INVITED AUTHOR: Rosa M. Patró Hernández Intimate partner violence against women: prevention and intervention strategies in Spain. The experience of having suffered physical and/or sexual violence by their partners reaches 30% of women around the world (WHO, 2013). It affects around two out of ten women in Europe. This figure doubles if we consider psychological violence (EUFRA, 2014). Only a few additional data: 38% of the homicides of women are committed by their partners; 42% of women who have suffered physical or sexual violence by their partners suffer injuries of clinical severity as a result of the violence; the victims have 2.16 times more probability of abortion, 1.41 times of preterm childbirth, between 1.52 and 1.81 times of present a sexually transmitted disease and two times more likely to have depression than women who have not suffer intimate partner violence (WHO, 2013). In the 21st century, it is a fact that too many women continue to suffer this form of violence and that physical, psychological and social consequences that may suffer their victims, make it a serious social and health problem of global scale. But, is it possible to put an end to this long-standing form of violence against women? According to the recommendations of United Nations Women (UN Women, 2015), the study and design of effective measures and strategies of prevention and intervention on violence against women implicate the...Read More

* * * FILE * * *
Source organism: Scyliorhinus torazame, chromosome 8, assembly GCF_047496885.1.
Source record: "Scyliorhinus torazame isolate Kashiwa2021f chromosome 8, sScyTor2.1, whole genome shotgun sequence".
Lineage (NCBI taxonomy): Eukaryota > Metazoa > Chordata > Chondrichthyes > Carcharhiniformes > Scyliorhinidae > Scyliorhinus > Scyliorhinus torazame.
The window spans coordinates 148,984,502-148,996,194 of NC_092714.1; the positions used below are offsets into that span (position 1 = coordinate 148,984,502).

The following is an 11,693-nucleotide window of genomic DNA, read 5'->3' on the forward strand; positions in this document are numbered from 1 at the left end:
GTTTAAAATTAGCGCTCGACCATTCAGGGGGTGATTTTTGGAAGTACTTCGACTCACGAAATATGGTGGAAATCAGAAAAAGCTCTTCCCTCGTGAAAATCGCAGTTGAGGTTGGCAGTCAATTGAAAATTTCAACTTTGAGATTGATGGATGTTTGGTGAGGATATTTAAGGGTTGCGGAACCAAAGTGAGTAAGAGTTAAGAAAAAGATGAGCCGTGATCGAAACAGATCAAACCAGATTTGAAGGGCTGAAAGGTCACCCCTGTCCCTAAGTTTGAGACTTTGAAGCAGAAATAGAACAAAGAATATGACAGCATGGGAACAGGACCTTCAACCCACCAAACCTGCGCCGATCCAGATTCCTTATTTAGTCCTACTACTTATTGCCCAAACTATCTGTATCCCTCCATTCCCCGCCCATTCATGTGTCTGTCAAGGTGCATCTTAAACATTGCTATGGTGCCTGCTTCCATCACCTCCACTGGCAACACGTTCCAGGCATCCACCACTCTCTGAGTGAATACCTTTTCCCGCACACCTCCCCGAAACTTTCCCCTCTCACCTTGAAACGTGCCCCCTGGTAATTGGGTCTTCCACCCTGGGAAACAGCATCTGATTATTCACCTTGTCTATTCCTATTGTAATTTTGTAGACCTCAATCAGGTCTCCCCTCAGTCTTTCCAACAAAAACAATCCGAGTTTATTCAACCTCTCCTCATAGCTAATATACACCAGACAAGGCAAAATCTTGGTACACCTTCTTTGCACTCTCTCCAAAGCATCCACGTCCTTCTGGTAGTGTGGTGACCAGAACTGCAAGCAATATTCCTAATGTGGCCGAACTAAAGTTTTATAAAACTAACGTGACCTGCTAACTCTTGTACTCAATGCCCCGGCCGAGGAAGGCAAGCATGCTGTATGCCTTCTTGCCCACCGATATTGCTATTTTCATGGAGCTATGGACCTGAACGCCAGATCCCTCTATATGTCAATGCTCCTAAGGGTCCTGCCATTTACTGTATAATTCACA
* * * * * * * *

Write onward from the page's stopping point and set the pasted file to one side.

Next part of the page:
Author: Rosa Maria Limiñana Gras
According to the United Nations (1995), Reproductive Health affects the lives of both men and women in all matters related to the reproductive system and its functions and processes, and it implies not only that people are able to have a satisfactory life without taking sexual risks but are also able to have the ability of giving birth and the liberty of deciding when and how often. Given the scale and the role that gender variable has in the framing of the society and its impact on the health of men and women, the research conducted into the field of reproductive health also are advancing and promoting policies that recognize its importance. Human reproduction is a complex biological process bound by social development, in which not just sex but gender also determines the psychological health of the men and women who affront the process of infertility. The publication of scholarly research on the infertility experience has grown in the past years but the evidence about the importance of gender for the experience of infertility is much more scarce. The chapter “Health and Gender Perspective in Infertility” aims to contribute to current evidence on the determinants of health in infertility by integrating the gender approach. The chapter discloses how men and women are coping with experience of infertility, individually or as a couple, and analyzes the psychological valence that the social discourse...Read More
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